most serious crimes under international law, namely the collective
security system under Chapter VII of the UN Charter, including the
Responsibility to Protect (R2P) mechanism, is paralysed if one of the
five permanent members of the Security Council is directly involved.
As a global network of universities dedicated to human rights,
we need to step up our joint efforts of promoting and protecting
human rights, even in such an increasingly hostile environment. In
our core activity, providing post-graduate human rights education,
we recently decided to start an 8th regional Master in Human Rights
and Sustainablity in the Central Asian region (including Afghanistan and Mongolia), coordinated by the OSCE Academy in Bishkek.
During our recent teaching experience at the Summer School on
Human Rights and Human Security in Kyrgyzstan, Imke and I were
impressed by the professional standards of the OSCE Academy and
the high quality of their students.
In addition, we are intensifying the social responsibility, advocacy
and practical human rights work of our universities, as exemplified
by our program, to provide a safe space for Afghan scholars and
students at risk and our new project on “reconceptualising exile”,
which we are developing in partnership with our donors and friends
at Right Livelihood. Our new priority of closely cooperating with and
supporting human rights defenders in all world regions, which we
started with the Venice School on Human Rights Defenders and our
cooperation with Sakharov and Right Livelihood Laureates, is also
reflected in various contributions to this Global Campus Human
Rights Magazine, above all the interviews with the Afghan film maker
Sahraa Karimi and the Russian human rights lawyer of “Memorial”
Marina Agaltsova, as well as the admirable activities of Bucharest
University in supporting and providing shelter for Ukrainian refugees.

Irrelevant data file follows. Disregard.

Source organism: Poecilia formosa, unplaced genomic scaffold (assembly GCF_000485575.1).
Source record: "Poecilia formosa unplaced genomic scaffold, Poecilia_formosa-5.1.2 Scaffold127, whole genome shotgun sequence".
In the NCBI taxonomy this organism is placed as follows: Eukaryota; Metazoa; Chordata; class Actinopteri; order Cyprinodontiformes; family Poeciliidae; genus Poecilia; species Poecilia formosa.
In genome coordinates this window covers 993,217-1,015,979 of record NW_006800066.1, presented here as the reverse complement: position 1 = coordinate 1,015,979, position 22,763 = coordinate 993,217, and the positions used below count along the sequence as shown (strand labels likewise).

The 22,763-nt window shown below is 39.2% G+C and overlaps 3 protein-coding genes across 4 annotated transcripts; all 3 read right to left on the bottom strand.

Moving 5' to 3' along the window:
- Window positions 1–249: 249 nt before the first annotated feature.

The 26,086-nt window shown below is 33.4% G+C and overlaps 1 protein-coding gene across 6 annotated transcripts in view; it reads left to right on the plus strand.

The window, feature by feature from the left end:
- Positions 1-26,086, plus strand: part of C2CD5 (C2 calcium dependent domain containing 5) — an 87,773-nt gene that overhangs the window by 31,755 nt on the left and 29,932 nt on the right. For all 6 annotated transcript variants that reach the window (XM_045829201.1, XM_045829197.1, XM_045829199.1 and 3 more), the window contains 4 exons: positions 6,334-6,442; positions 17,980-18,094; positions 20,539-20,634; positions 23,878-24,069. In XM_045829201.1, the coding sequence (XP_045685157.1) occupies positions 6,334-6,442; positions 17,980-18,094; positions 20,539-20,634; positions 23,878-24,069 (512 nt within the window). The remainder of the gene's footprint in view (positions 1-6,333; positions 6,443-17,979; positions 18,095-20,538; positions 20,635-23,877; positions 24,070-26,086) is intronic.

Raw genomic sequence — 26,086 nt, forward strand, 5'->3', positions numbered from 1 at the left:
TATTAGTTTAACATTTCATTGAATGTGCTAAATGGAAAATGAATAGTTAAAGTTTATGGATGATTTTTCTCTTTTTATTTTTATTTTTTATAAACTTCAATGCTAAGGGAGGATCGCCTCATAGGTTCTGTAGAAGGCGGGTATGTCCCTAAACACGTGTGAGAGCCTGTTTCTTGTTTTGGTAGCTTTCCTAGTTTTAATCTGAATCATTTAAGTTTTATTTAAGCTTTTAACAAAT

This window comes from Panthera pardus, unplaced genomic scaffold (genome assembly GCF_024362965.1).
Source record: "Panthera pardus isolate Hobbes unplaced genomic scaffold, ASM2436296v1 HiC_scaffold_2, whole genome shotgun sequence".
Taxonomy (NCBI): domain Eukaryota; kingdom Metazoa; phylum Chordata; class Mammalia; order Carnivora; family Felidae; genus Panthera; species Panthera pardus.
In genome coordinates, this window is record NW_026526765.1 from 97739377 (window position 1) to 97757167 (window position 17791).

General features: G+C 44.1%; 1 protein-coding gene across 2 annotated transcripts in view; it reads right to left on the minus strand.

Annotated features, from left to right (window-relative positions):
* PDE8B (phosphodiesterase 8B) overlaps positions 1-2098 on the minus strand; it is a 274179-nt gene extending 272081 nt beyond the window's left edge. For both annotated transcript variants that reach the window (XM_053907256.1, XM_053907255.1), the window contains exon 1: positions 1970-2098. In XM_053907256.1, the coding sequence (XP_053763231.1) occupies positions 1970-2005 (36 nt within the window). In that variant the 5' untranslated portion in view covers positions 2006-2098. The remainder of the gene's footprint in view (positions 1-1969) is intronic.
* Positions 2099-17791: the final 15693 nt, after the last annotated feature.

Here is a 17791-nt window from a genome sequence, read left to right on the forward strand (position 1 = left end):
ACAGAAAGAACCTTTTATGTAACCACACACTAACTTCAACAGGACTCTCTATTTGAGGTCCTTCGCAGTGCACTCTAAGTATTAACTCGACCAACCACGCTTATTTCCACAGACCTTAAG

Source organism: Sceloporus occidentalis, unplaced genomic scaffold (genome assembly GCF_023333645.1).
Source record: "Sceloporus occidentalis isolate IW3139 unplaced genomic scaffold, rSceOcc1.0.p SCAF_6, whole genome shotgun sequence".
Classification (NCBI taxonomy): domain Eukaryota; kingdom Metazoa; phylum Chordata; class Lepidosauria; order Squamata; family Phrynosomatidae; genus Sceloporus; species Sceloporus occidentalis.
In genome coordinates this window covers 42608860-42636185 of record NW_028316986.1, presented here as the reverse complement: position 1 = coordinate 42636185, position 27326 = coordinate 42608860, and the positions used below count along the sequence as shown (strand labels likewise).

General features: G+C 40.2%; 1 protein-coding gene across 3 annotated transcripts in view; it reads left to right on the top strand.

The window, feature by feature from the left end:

The highlights of our recent activities were the Global Classroom on
Internally Displaced Persons in June in Pretoria and our 2nd annual
Venice Conference on the Global State of Human Rights in July,
which we organise in cooperation with the European Parliament and
which was this year dedicated to the rights of children as agents
of change. As the President of the European Parliament, Roberta
Metsola, emphasised in her keynote speech, our future depends
on the empowerment of children and their active involvement in our
political decision making processes.
Let’s hope that Mr Putin does not win his war of aggression,
that he will finally be held accountable for all his crimes, and that
the post WW II architecture, based on the three pillars of security,
development and human rights, will even be strengthened by these
unfortunate events! The Global Campus of Human Rights provides
the necessary knowledge, skills and attitude to those future change
makers who will steer our planet in the right direction once again.
_______________________________________________________________________ This issue includes interviews and special contributions: Roberta Metsola,
President of the European Parliament;
President of the Global Campus
of Human Rights;
Russian Human Rights Lawyer;
University of Bucharest,
Major Hub for Supporting Ukrainian